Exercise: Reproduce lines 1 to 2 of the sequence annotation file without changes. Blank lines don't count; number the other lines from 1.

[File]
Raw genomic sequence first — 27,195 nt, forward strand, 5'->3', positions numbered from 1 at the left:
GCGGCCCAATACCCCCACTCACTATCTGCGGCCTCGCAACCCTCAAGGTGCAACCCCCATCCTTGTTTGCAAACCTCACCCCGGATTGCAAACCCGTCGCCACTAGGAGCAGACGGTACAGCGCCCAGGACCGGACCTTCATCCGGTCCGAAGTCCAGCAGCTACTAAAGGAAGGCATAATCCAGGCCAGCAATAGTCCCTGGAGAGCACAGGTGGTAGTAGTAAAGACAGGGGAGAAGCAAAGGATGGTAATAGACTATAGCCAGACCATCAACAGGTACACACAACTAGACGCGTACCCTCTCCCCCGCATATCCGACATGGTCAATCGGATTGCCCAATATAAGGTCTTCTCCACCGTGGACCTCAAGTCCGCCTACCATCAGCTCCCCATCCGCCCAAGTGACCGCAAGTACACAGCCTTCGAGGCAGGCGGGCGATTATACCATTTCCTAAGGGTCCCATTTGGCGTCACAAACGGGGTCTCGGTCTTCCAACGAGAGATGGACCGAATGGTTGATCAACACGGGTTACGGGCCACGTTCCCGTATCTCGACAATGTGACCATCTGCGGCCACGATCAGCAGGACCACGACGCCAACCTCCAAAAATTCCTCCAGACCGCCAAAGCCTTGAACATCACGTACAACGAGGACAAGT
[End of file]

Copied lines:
Raw genomic sequence first — 27,195 nt, forward strand, 5'->3', positions numbered from 1 at the left:
GCGGCCCAATACCCCCACTCACTATCTGCGGCCTCGCAACCCTCAAGGTGCAACCCCCATCCTTGTTTGCAAACCTCACCCCGGATTGCAAACCCGTCGCCACTAGGAGCAGACGGTACAGCGCCCAGGACCGGACCTTCATCCGGTCCGAAGTCCAGCAGCTACTAAAGGAAGGCATAATCCAGGCCAGCAATAGTCCCTGGAGAGCACAGGTGGTAGTAGTAAAGACAGGGGAGAAGCAAAGGATGGTAATAGACTATAGCCAGACCATCAACAGGTACACACAACTAGACGCGTACCCTCTCCCCCGCATATCCGACATGGTCAATCGGATTGCCCAATATAAGGTCTTCTCCACCGTGGACCTCAAGTCCGCCTACCATCAGCTCCCCATCCGCCCAAGTGACCGCAAGTACACAGCCTTCGAGGCAGGCGGGCGATTATACCATTTCCTAAGGGTCCCATTTGGCGTCACAAACGGGGTCTCGGTCTTCCAACGAGAGATGGACCGAATGGTTGATCAACACGGGTTACGGGCCACGTTCCCGTATCTCGACAATGTGACCATCTGCGGCCACGATCAGCAGGACCACGACGCCAACCTCCAAAAATTCCTCCAGACCGCCAAAGCCTTGAACATCACGTACAACGAGGACAAGT